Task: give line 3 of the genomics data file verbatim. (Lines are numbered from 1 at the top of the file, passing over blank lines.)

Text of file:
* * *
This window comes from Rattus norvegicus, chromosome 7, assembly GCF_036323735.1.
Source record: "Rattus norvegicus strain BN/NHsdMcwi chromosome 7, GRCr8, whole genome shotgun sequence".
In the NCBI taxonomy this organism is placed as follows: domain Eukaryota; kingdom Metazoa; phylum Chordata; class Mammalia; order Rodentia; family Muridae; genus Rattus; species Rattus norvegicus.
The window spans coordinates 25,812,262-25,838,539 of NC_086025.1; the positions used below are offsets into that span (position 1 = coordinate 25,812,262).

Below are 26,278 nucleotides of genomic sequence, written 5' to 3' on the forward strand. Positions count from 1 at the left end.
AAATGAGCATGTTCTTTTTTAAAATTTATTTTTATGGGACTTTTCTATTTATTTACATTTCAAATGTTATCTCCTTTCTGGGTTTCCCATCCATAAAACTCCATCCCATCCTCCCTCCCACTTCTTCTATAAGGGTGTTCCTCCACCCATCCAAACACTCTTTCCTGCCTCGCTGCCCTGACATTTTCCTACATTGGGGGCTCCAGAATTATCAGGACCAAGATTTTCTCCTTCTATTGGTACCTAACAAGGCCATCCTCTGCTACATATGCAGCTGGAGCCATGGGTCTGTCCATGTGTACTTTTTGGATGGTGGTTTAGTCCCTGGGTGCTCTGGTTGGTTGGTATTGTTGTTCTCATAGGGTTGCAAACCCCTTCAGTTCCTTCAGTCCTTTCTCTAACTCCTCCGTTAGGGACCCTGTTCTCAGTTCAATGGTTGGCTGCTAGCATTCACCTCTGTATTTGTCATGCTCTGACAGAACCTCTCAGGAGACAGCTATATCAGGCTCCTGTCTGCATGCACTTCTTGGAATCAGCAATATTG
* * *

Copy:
In the NCBI taxonomy this organism is placed as follows: domain Eukaryota; kingdom Metazoa; phylum Chordata; class Mammalia; order Rodentia; family Muridae; genus Rattus; species Rattus norvegicus.